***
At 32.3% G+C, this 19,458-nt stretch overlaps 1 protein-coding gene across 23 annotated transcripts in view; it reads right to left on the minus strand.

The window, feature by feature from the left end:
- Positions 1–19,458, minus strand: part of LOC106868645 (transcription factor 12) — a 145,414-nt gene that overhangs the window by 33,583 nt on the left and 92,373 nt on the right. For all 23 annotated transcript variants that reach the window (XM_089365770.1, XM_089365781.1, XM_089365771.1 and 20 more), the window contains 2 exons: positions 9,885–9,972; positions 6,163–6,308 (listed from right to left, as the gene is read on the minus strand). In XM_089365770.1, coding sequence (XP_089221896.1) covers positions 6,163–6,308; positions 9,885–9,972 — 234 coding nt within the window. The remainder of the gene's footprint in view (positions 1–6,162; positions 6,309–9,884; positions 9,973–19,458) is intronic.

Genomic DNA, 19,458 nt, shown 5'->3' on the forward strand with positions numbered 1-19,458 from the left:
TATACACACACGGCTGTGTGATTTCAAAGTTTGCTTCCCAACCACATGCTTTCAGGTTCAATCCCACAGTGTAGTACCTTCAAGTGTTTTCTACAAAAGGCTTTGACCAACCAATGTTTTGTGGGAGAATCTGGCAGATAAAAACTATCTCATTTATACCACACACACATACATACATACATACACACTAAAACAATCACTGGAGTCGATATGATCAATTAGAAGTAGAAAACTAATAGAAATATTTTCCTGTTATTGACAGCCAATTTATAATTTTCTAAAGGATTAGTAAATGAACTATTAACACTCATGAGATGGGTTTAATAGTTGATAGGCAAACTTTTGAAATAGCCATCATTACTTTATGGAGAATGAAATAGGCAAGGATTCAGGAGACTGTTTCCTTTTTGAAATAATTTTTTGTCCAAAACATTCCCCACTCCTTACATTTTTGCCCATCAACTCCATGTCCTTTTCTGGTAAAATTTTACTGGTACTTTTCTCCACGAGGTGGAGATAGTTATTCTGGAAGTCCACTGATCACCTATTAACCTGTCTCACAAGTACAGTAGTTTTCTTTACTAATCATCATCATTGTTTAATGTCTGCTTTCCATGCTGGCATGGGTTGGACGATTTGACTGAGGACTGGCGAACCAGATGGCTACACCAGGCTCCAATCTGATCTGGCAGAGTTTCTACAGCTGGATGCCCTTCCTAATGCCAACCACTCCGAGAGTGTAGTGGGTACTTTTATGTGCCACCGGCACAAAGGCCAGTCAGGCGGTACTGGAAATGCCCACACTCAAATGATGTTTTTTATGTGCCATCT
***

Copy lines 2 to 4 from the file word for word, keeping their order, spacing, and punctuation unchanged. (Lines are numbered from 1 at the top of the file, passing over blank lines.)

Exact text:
The window, feature by feature from the left end:
- Positions 1–19,458, minus strand: part of LOC106868645 (transcription factor 12) — a 145,414-nt gene that overhangs the window by 33,583 nt on the left and 92,373 nt on the right. For all 23 annotated transcript variants that reach the window (XM_089365770.1, XM_089365781.1, XM_089365771.1 and 20 more), the window contains 2 exons: positions 9,885–9,972; positions 6,163–6,308 (listed from right to left, as the gene is read on the minus strand). In XM_089365770.1, coding sequence (XP_089221896.1) covers positions 6,163–6,308; positions 9,885–9,972 — 234 coding nt within the window. The remainder of the gene's footprint in view (positions 1–6,162; positions 6,309–9,884; positions 9,973–19,458) is intronic.

Genomic DNA, 19,458 nt, shown 5'->3' on the forward strand with positions numbered 1-19,458 from the left: